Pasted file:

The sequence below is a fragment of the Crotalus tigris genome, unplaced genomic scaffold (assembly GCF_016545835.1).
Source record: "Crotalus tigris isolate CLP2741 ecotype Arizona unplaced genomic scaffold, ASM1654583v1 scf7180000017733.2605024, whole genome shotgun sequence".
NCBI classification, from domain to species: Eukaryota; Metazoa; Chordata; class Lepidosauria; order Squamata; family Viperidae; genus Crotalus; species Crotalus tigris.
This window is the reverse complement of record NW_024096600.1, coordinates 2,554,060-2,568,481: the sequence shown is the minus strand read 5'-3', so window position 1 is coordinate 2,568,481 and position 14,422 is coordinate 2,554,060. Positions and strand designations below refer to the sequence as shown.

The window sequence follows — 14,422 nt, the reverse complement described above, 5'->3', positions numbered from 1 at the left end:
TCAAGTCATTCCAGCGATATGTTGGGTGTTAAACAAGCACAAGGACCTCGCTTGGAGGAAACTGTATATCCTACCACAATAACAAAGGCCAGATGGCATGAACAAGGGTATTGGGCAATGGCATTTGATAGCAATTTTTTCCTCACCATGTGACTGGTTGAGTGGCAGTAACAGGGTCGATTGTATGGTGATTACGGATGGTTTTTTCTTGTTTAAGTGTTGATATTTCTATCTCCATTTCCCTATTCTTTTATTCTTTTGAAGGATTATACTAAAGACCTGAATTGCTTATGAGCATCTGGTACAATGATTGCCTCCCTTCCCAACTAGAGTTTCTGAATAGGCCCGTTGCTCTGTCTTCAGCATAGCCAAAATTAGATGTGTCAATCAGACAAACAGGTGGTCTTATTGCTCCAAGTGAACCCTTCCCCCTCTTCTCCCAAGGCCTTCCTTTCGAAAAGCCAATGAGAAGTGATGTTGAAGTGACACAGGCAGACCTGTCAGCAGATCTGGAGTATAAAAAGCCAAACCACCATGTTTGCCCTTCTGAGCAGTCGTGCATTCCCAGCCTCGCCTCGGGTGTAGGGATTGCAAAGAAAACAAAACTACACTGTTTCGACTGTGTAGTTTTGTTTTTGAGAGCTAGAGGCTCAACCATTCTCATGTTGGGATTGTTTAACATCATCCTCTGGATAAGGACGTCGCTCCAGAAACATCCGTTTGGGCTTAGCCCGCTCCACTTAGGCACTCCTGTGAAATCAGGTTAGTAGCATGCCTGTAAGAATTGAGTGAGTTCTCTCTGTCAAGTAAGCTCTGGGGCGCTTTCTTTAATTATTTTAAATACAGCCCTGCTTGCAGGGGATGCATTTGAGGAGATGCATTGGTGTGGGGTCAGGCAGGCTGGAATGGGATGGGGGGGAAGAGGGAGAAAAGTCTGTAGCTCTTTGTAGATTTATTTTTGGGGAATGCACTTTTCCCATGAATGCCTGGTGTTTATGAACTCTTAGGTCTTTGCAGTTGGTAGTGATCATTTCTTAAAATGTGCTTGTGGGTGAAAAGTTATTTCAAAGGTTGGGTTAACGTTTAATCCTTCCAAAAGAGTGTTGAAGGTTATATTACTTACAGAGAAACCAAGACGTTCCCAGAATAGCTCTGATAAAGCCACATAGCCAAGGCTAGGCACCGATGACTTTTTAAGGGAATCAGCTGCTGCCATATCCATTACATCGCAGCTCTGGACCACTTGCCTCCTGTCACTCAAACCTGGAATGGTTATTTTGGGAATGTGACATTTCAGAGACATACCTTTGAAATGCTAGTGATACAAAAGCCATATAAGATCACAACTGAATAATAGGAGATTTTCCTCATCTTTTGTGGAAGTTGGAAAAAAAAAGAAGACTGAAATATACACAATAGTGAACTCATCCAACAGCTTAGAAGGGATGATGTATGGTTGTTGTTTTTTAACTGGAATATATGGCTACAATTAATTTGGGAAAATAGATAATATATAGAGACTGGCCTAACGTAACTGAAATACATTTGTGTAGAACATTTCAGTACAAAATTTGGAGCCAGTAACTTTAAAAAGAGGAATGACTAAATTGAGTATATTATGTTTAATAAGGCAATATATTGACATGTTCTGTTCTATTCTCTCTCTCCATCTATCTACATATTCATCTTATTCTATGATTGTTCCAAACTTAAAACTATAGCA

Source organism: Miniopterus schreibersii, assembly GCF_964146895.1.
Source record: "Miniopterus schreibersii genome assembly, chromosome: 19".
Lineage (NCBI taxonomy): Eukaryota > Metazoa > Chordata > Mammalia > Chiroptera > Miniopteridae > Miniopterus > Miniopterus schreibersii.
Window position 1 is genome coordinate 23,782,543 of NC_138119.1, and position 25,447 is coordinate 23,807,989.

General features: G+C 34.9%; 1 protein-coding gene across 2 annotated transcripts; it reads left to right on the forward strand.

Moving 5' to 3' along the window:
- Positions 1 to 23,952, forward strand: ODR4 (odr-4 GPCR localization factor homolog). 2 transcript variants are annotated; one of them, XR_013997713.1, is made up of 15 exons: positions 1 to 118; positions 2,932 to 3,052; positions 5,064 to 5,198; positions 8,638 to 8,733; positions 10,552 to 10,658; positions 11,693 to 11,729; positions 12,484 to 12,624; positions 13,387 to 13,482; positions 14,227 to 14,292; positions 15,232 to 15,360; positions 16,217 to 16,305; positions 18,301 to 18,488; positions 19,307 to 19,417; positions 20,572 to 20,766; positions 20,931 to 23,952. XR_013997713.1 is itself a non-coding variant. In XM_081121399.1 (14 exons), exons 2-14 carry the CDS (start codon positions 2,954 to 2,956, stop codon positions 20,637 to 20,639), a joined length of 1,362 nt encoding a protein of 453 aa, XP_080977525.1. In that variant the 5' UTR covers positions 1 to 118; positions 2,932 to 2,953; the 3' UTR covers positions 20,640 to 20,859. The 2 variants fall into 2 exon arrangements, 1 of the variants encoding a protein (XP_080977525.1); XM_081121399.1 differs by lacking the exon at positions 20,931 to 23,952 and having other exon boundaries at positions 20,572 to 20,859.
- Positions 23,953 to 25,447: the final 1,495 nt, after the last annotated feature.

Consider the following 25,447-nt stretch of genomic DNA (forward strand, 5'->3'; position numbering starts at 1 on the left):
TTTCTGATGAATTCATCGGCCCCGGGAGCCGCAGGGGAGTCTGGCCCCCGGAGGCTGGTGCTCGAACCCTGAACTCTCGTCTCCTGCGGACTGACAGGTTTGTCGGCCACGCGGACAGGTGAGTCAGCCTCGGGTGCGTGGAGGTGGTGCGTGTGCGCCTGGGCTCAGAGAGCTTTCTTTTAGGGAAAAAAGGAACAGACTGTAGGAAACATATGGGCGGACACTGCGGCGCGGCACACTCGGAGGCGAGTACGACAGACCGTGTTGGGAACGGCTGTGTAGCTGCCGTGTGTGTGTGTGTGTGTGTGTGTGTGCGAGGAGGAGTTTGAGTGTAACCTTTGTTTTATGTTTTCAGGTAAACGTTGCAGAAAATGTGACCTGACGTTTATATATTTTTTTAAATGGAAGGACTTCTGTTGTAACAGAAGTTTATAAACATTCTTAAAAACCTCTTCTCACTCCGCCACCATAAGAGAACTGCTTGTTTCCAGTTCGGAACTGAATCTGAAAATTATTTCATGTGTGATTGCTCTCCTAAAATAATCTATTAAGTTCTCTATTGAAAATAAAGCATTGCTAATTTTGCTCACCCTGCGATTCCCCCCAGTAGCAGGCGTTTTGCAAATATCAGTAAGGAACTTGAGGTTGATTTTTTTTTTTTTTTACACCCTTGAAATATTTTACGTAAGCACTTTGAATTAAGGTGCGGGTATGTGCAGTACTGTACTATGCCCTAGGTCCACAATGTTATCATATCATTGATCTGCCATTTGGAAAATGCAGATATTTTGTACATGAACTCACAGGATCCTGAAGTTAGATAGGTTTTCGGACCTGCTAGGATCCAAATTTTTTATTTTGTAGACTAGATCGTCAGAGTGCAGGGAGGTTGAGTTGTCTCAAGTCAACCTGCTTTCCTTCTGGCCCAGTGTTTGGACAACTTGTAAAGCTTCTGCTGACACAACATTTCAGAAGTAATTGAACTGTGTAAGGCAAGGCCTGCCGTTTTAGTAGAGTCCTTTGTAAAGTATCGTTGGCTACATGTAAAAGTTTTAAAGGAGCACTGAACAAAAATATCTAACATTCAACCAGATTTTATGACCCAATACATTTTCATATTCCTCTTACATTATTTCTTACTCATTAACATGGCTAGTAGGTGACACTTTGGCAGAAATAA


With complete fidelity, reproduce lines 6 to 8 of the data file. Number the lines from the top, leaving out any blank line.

TCAAGTCATTCCAGCGATATGTTGGGTGTTAAACAAGCACAAGGACCTCGCTTGGAGGAAACTGTATATCCTACCACAATAACAAAGGCCAGATGGCATGAACAAGGGTATTGGGCAATGGCATTTGATAGCAATTTTTTCCTCACCATGTGACTGGTTGAGTGGCAGTAACAGGGTCGATTGTATGGTGATTACGGATGGTTTTTTCTTGTTTAAGTGTTGATATTTCTATCTCCATTTCCCTATTCTTTTATTCTTTTGAAGGATTATACTAAAGACCTGAATTGCTTATGAGCATCTGGTACAATGATTGCCTCCCTTCCCAACTAGAGTTTCTGAATAGGCCCGTTGCTCTGTCTTCAGCATAGCCAAAATTAGATGTGTCAATCAGACAAACAGGTGGTCTTATTGCTCCAAGTGAACCCTTCCCCCTCTTCTCCCAAGGCCTTCCTTTCGAAAAGCCAATGAGAAGTGATGTTGAAGTGACACAGGCAGACCTGTCAGCAGATCTGGAGTATAAAAAGCCAAACCACCATGTTTGCCCTTCTGAGCAGTCGTGCATTCCCAGCCTCGCCTCGGGTGTAGGGATTGCAAAGAAAACAAAACTACACTGTTTCGACTGTGTAGTTTTGTTTTTGAGAGCTAGAGGCTCAACCATTCTCATGTTGGGATTGTTTAACATCATCCTCTGGATAAGGACGTCGCTCCAGAAACATCCGTTTGGGCTTAGCCCGCTCCACTTAGGCACTCCTGTGAAATCAGGTTAGTAGCATGCCTGTAAGAATTGAGTGAGTTCTCTCTGTCAAGTAAGCTCTGGGGCGCTTTCTTTAATTATTTTAAATACAGCCCTGCTTGCAGGGGATGCATTTGAGGAGATGCATTGGTGTGGGGTCAGGCAGGCTGGAATGGGATGGGGGGGAAGAGGGAGAAAAGTCTGTAGCTCTTTGTAGATTTATTTTTGGGGAATGCACTTTTCCCATGAATGCCTGGTGTTTATGAACTCTTAGGTCTTTGCAGTTGGTAGTGATCATTTCTTAAAATGTGCTTGTGGGTGAAAAGTTATTTCAAAGGTTGGGTTAACGTTTAATCCTTCCAAAAGAGTGTTGAAGGTTATATTACTTACAGAGAAACCAAGACGTTCCCAGAATAGCTCTGATAAAGCCACATAGCCAAGGCTAGGCACCGATGACTTTTTAAGGGAATCAGCTGCTGCCATATCCATTACATCGCAGCTCTGGACCACTTGCCTCCTGTCACTCAAACCTGGAATGGTTATTTTGGGAATGTGACATTTCAGAGACATACCTTTGAAATGCTAGTGATACAAAAGCCATATAAGATCACAACTGAATAATAGGAGATTTTCCTCATCTTTTGTGGAAGTTGGAAAAAAAAAGAAGACTGAAATATACACAATAGTGAACTCATCCAACAGCTTAGAAGGGATGATGTATGGTTGTTGTTTTTTAACTGGAATATATGGCTACAATTAATTTGGGAAAATAGATAATATATAGAGACTGGCCTAACGTAACTGAAATACATTTGTGTAGAACATTTCAGTACAAAATTTGGAGCCAGTAACTTTAAAAAGAGGAATGACTAAATTGAGTATATTATGTTTAATAAGGCAATATATTGACATGTTCTGTTCTATTCTCTCTCTCCATCTATCTACATATTCATCTTATTCTATGATTGTTCCAAACTTAAAACTATAGCA

Source organism: Miniopterus schreibersii, assembly GCF_964146895.1.
Source record: "Miniopterus schreibersii genome assembly, chromosome: 19".